Hereinafter, a detailed description of the exemplary embodiment of the present invention for supporting real-time packetization and retransmission of lost packet is provided.

An embodiment of the invention can be implemented as a computer software in the form of a computer-readable program code executed on a general purpose computer such as the server system 12 and the client system 14, illustrated in FIG. 6. This particular embodiment of the present invention, shown in FIG. 6, produces a coded multimedia bitstream and encapsulates the coded multimedia bitstream in packets of a transport protocol then transmits the resulting transport protocol packets over a packet network 16. To this end, the server system 12 executes a program to encode input data signals and segments the coded multimedia bitstream into packets of a given transport protocol for transmission. To achieve this, the server system 12 includes a packetizer 40, a packet buffer 42, a packet transmitter 44, and a retransmission processor 46, all coupled to a bi-directional system bus (not shown) along with CPU (not shown). The server system 12 provides a two-way data communication coupling via a packet network 16 to the client system 14. Wireless links are also possible. In any such implementation, the server system 12 sends and receives electrical, electromagnetic, or optical signals, which carry digital data streams representing various types of information. It should be noted that the computer systems described above are for purposes of example only. For simplicity and clarity, well-known devices, circuits, and methods relating to this type of systems are omitted. Hence, the embodiment of the present invention may be implemented in any type of computer system or programming or processing environment.

Referring back to FIG. 6, the server system 12 packetizes incoming multimedia bitstreams using the packetizer 40. The packet buffer 14, i.e., a random access memory (RAM) or other dynamic storage device, is operably coupled to the output of the packetizer 40 for storing a sequence of packets and instructions to be executed by the CPU (not shown) of the server system 12. The packet buffer 42 also may be used for storing temporary variables or other intermediate information during the execution of instructions by the retransmission processor 46. The retransmission processor 46 is operably coupled to the packet buffer and is utilized for ordering the transmission of a lost packet from the packet buffer 42. The packet transmitter 44 transmits the dynamic packets 20 stored in the packet buffer 42 to the client 14.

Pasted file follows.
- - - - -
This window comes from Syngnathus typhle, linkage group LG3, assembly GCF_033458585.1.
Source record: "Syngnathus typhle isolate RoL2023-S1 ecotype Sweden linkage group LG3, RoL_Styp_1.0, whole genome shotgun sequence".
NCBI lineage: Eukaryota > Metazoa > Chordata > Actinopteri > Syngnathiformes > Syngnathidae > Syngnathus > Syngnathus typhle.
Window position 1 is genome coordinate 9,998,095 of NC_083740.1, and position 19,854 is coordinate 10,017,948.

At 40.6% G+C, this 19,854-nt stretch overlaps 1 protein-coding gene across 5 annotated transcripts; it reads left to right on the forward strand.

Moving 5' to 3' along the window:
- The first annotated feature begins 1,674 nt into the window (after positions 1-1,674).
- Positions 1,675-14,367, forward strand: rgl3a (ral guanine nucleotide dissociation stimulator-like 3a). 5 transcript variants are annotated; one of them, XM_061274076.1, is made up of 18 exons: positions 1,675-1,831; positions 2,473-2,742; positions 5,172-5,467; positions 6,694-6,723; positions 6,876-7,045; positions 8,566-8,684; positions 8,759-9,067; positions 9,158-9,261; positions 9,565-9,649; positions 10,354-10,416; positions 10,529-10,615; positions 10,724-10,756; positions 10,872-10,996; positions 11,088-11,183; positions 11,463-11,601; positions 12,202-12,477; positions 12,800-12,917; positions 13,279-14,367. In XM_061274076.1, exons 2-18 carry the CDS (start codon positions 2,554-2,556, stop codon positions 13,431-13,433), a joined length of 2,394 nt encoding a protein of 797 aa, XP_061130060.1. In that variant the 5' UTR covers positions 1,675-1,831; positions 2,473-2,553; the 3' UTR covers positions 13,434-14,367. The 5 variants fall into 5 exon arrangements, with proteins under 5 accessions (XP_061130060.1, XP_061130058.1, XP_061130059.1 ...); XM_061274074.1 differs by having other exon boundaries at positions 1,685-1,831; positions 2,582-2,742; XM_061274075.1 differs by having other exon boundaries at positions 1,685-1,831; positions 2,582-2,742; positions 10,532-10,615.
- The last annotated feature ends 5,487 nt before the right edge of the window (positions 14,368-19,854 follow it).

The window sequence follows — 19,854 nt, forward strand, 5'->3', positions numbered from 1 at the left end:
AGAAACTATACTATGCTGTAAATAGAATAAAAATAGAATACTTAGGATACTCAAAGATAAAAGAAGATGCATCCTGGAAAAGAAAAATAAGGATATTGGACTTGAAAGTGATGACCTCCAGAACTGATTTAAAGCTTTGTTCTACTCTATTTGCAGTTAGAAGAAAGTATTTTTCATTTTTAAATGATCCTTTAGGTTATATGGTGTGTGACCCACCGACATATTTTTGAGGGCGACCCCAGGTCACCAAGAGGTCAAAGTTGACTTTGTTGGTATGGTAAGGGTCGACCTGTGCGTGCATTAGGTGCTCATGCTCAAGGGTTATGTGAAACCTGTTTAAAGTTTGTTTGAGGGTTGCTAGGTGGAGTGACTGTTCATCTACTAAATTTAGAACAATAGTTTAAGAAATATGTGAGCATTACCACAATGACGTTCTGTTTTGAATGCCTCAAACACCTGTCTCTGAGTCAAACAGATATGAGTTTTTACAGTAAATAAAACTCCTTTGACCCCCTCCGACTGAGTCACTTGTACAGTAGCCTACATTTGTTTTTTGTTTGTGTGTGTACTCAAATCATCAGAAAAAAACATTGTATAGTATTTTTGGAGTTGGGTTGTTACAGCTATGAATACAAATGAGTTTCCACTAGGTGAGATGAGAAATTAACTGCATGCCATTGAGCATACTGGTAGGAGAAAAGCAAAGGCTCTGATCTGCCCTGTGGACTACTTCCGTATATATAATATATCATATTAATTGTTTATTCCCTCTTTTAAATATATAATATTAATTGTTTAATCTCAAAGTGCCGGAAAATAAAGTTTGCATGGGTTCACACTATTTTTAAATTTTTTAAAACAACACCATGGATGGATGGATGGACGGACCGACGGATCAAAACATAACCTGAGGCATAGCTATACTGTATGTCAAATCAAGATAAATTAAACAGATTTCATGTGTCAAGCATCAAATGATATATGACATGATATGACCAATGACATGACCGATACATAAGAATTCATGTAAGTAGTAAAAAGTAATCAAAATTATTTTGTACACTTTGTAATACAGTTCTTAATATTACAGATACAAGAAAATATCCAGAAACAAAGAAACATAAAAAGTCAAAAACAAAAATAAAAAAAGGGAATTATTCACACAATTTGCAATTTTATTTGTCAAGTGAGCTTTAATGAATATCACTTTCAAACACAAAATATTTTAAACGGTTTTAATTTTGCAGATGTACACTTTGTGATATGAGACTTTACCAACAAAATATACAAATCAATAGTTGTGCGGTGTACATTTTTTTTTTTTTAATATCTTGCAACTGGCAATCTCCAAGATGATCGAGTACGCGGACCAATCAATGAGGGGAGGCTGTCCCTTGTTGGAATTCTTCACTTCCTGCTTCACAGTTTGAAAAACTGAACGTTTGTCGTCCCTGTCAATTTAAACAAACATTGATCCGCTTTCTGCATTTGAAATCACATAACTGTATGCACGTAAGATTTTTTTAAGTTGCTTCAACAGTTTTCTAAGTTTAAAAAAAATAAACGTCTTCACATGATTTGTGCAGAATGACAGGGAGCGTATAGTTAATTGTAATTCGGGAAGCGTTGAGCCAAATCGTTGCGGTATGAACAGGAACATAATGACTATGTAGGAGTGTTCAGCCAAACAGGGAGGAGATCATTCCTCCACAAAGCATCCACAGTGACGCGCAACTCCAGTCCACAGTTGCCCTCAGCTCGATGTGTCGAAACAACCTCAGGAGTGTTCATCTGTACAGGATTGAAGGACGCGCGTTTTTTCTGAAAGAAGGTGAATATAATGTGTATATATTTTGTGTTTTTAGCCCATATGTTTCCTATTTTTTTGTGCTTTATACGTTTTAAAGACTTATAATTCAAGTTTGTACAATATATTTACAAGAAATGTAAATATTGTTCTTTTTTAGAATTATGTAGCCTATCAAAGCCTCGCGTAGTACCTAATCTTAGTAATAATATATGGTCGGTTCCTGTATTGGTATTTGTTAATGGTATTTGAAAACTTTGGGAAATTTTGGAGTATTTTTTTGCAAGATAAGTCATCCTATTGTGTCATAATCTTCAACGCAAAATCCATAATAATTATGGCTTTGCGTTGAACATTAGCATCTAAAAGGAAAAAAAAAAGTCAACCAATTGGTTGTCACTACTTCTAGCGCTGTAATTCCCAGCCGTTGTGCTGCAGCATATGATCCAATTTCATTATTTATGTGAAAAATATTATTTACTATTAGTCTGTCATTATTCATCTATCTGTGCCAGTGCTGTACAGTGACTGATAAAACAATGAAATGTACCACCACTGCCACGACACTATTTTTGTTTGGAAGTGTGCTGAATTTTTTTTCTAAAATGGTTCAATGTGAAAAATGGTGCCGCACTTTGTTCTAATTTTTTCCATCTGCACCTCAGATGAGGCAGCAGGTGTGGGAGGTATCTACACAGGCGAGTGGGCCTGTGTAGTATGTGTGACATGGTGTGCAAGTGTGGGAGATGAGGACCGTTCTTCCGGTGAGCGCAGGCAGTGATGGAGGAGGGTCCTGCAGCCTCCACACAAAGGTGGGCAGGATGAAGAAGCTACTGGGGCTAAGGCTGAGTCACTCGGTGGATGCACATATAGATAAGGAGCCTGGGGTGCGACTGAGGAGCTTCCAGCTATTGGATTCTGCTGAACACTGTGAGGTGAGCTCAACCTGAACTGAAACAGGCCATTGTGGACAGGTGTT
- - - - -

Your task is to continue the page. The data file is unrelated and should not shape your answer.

Referring to FIG. 6, the client system 14 includes a packet buffer 48, depacketizer 50, packet processor/error detector 52, and retransmission manager 54. The packet transmitter 44 retrieves packets from the packet buffer 42 in the sequence and transmits them to the packet network 16 at the same streaming rate as the packets are generated. Each packet forwarded by the server system 12 is received by the packet buffer 48, and, depending on the type of encoding, the depacketizer 50 assembles the incoming packets into a continuous byte stream. To accomplish this, the packet processor 52 extracts the sequence number of each packet and determines whether or not packets have arrived in sequence. Once a packet loss is detected, the packet processor 52 informs the retransmission manager 54 which packet has been lost. The retransmission manager 54, which is operably coupled to the packet processor 52 for receiving the information on lost packets, then forwards control messages to the retransmission processor 46 of the server system 12. One type of this control message is a “retransmission request,” which tells the server system 12 the identity of the lost packet and the number of copies requested for retransmission. Thereafter, the retransmission processor 46 retrieves and retransmits the requested packet, which is stored by the packet buffer 42.

FIG. 7 is a flow chart illustrating steps in realizing real-time multimedia streaming and retransmission in accordance with the present invention. In step 100, the server 12 receives multimedia data and packetizes various types of data from different layers into appropriate size units for transmission, as shown in FIG. 4. In step 200, after the packet transmission, the content of each packet header and each subheader is stored in a linked retransmission list 30 for a predetermined period in a memory medium. Thereafter, if a request for retransmission is received from the client 14, the server 12 retrieves the appropriate packet based on the stored packet header and subheader information and retransmits the whole packet to the client 14. Meanwhile, in step 300, the client determines a threshold time period, MH(t), that is used to update the content of the memory.